I think the important thing was figuring out how to best express his work. His work is best expressed through the dancer. There is a little bit of singing in here. But the vocal is in second place to the dance. I am not driving a story with song or dialogue. I am driving an evening with his many talents, but the choreography is what I am focused on. Occasionally I use song to get us into the world, to conjure the imagination of Jerry. I open it with an unexpected image—a song.
I didn’t want to make a PBS special. I didn’t want to make a history lesson. I am much more interested in dynamics and contrast. I go from ten sailors in On the Town to Tulsa and Louise in Gypsy, to ten couples in West Side Story in the “Dance at the Gym.” I love being able to play with scale, like he did, going from a sharp focus to a stage filled with life.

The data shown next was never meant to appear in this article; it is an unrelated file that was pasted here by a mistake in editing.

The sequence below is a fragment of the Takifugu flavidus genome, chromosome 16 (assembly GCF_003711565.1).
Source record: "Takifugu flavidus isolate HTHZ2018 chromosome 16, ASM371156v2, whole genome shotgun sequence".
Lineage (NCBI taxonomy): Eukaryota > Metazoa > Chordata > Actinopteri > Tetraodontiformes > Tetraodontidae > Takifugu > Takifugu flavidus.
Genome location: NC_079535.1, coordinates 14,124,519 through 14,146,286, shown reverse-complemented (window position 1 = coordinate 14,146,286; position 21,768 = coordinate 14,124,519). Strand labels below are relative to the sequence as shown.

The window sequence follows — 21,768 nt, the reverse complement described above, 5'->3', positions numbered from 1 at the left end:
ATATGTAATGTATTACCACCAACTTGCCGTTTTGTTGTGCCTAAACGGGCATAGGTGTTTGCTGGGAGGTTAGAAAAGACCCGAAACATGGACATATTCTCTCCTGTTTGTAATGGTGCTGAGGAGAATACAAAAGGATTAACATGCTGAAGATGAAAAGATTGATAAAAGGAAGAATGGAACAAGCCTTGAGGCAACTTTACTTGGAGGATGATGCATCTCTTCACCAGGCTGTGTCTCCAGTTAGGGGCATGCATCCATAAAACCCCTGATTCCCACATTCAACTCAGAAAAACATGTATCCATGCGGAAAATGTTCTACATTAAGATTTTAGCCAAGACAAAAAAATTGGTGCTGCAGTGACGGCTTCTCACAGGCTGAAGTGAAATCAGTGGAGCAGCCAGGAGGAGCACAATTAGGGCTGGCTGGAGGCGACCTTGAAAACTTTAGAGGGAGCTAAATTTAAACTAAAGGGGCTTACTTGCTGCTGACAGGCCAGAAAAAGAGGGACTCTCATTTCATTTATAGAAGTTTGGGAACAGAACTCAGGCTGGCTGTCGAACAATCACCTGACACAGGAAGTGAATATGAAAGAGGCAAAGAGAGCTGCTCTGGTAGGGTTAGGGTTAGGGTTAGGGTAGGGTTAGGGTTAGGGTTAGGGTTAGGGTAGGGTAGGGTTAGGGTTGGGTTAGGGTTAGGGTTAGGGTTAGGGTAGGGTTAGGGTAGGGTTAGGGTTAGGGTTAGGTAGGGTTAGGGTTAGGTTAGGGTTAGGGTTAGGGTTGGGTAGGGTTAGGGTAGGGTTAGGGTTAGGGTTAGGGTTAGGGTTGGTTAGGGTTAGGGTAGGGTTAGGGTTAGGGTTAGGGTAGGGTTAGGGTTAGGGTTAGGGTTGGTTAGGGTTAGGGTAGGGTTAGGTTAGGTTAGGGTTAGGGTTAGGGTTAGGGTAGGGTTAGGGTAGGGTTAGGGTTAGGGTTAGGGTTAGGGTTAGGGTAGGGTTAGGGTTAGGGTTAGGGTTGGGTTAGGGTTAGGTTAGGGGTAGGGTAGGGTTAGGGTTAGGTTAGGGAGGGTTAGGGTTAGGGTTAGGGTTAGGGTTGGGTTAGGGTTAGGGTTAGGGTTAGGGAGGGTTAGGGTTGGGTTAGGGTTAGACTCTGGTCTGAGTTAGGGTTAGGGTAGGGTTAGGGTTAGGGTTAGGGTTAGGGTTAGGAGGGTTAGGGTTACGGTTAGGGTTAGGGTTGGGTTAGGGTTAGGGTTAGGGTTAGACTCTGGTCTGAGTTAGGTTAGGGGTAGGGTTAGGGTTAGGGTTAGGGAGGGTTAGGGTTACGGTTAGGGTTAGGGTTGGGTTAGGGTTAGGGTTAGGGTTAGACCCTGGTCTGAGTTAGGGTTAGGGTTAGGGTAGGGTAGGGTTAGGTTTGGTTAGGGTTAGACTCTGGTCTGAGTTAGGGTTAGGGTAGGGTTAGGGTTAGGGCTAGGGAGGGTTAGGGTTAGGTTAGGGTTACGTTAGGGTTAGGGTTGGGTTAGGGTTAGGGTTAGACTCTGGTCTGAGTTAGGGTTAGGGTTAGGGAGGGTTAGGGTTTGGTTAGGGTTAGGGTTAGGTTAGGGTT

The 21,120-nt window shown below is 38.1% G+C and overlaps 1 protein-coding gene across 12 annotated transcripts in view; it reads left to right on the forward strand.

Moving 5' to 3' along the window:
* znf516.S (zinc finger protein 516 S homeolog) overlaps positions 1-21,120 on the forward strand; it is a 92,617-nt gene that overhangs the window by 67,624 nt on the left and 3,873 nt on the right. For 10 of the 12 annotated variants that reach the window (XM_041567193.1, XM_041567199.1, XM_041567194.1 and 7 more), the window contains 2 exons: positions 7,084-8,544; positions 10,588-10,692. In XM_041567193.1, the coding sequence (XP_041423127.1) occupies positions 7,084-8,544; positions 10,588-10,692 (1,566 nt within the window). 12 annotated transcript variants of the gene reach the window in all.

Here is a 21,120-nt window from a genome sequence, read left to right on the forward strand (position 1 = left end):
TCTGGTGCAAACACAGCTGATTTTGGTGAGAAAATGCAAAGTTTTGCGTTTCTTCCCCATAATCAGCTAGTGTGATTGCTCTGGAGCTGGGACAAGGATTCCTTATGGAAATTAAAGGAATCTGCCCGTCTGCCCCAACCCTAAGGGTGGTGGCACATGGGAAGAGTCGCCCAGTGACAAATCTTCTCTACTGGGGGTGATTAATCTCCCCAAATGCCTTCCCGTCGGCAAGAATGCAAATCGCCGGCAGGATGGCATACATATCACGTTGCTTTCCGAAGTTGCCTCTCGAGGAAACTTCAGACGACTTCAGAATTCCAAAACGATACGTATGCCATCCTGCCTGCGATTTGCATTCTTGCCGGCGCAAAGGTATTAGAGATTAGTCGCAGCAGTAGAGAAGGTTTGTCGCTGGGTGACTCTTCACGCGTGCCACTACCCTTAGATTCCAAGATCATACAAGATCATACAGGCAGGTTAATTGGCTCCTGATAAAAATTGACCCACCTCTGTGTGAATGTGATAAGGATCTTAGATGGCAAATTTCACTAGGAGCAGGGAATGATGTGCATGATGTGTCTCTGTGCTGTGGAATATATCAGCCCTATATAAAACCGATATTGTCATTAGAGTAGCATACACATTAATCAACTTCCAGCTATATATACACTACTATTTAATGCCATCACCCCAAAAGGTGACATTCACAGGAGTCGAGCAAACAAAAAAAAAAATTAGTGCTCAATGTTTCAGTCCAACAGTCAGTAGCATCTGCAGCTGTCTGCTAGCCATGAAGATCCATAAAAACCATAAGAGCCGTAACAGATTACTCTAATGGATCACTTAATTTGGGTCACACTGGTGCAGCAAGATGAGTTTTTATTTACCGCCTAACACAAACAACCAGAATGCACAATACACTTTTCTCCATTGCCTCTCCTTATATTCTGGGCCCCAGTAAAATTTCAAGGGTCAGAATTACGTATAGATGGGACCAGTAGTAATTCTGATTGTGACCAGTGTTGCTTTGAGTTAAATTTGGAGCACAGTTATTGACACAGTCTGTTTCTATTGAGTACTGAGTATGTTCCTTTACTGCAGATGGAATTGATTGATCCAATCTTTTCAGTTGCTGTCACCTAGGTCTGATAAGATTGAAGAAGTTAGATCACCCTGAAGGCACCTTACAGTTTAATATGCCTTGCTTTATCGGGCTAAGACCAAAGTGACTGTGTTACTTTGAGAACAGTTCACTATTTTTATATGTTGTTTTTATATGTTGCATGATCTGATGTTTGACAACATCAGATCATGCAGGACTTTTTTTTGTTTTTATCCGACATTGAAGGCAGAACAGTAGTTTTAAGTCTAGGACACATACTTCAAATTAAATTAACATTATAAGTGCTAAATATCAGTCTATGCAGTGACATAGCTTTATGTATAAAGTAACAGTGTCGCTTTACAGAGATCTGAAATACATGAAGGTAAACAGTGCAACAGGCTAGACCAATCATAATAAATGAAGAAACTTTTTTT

Some people will be surprised to find a selection from Funny Girl included, although he worked on and off on that show. What was behind that decision?
I wanted to do something unexpected. Because it’s nice to discover some things in an evening. I hope that “The Music That Makes Me Dance” from Funny Girl will be a beautiful surprise. His choreography is the reason we are in this room. He makes us dance. I’ve made a suite of three of his pas de deux set to the music from that song. It’s me saying, “You are the one that made us dance.”
Charles Isherwood has been writing about theater, as well as ballet and other art forms, for more than 20 years. His theater reviews can currently be accessed at Broadway.news